Jan 27, 2014
As part of InfoTrends’ research for clients, we have mapped the steps in the customer decision-making process. Typically, the customer journey includes six main steps: satisfied with current device, trigger event/need recognition, research and fact finding, evaluation of options, purchase, and usage experience.
Upon returning from my maternity leave a few weeks ago, I began wondering how I fit into this model. I received a multifunction printer (MFP) for Christmas that I had selected myself. As it turns out, my decision-making process aligns with the steps outlined above. I will discuss my experience below, followed by some questions print device vendors may like to consider.
Step #1: Satisfied with current device
Several years ago I acquired a husband and his consumer inkjet printer. I was happy with the device at first—it sufficiently printed boarding passes, articles, resumés, financial documents, etc. There was no need to seek out a new printer.
Step #2: Trigger event/need recognition
After a year or so, however, the printer developed streaking issues I was unable to resolve. This was my primary reason for wanting a new device; actually research shows that many small office/home office (SOHO) users replace their printer or MFP because it has malfunctioned. The ultimate trigger for me, however, was realizing how inconvenient it was to leave the house each time I needed to print. As I was also tired of going out to scan documents, I decided to look for a multifunction device. Another required function was easy mobile print support, given that I frequently use my smartphone and tablet.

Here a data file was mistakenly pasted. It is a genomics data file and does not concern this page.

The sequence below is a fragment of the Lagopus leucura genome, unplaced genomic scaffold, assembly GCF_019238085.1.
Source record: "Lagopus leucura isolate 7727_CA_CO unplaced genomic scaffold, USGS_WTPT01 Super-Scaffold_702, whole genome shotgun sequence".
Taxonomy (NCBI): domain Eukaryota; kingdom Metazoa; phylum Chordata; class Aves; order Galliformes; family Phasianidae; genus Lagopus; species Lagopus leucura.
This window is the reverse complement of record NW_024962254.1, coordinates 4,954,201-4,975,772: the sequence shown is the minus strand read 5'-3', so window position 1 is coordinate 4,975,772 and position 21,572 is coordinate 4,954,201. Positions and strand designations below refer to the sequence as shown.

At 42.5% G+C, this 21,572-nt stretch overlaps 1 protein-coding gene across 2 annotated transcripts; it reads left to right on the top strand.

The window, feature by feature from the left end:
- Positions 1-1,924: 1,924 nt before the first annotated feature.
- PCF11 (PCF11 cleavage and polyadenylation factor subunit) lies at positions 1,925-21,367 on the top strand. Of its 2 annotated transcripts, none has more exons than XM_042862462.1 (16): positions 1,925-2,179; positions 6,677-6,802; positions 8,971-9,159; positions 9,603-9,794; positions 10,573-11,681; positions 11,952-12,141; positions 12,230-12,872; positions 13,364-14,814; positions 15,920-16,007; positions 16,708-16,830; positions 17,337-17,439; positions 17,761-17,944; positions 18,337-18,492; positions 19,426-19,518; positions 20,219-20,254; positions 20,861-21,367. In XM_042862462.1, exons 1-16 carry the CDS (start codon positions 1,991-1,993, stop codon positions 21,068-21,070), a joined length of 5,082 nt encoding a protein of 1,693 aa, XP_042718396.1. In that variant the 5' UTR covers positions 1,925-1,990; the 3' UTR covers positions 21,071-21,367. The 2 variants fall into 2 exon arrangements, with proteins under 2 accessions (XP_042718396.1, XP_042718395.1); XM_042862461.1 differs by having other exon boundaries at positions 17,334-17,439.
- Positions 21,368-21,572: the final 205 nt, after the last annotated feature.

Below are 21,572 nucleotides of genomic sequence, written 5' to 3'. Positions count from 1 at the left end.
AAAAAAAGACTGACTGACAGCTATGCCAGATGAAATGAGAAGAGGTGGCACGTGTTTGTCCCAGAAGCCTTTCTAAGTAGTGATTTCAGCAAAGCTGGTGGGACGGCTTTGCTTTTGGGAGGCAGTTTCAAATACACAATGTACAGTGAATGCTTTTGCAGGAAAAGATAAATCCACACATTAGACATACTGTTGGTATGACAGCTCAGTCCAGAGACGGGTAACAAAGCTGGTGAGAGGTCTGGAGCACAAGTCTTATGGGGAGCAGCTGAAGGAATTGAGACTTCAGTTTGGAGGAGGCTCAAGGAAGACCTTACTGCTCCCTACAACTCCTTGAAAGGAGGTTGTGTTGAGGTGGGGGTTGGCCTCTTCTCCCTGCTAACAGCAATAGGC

I had a number of other requirements based on my previous experience with printers, and knowledge acquired at InfoTrends related to running costs and print quality. I decided to go with a laser MFP as opposed to an ink-based machine (better print quality, especially for black text), a B&W device as opposed to a color printer (lower running costs), and an A4 product as opposed to an A3 device (lower device purchase price). Since I was asking for the printer as a gift, I needed to pick one that was not too expensive. I decided that a $150 limit would be reasonable.
Step #3: Research and fact finding
Once my major needs were determined, I began researching which devices fitted these needs. Given that I was searching for a fairly consumer-oriented/low-cost device, I knew I could find all the information I needed online. I decided to visit printer manufacturers’ websites as opposed to third-party sites, figuring that the model and specification information would be most up to date. Plus, vendor filter tools make it easy to search by specific criteria. I used these tools to come up with a list of possible devices; then I looked at prices as well as secondary features (e.g., Wi-Fi print capability, print speed, input capacity, cost per page). I also looked at customer reviews as well as reviews and prices on Amazon.
Step #4: Evaluation of options
After conducting my research, I was able to look at all my options and determine which MFP had the desired functions and features—and generally good reviews—for the lowest price and cost per page. As I was selecting from fewer than 10 options, it was fairly easy to perform this exercise.